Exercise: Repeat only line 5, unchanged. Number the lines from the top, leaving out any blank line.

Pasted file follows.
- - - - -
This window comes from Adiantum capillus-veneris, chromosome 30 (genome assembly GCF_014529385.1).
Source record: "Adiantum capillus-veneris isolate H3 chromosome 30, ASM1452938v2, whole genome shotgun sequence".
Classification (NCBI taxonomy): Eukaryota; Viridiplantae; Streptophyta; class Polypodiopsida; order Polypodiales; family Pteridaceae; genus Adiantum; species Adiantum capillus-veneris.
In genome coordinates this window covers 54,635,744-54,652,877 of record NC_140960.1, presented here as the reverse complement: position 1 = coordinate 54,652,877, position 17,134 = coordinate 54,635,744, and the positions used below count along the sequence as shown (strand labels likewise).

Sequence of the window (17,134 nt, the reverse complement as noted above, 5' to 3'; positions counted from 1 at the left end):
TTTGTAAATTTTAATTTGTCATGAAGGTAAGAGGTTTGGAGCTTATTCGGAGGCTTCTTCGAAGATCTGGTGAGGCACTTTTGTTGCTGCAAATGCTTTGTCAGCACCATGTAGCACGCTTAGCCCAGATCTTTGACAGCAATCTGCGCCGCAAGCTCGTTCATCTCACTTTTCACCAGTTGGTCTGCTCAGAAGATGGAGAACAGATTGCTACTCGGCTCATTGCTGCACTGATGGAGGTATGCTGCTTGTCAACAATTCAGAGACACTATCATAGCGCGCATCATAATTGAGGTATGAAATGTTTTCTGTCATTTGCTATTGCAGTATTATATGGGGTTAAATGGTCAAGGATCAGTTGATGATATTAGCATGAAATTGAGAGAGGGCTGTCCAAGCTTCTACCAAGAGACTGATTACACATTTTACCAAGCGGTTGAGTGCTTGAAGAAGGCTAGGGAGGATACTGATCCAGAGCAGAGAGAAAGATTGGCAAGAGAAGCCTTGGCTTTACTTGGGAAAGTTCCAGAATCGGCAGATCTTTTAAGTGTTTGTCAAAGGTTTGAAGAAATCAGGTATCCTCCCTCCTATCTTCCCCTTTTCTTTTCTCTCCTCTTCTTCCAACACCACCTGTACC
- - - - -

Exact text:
Sequence of the window (17,134 nt, the reverse complement as noted above, 5' to 3'; positions counted from 1 at the left end):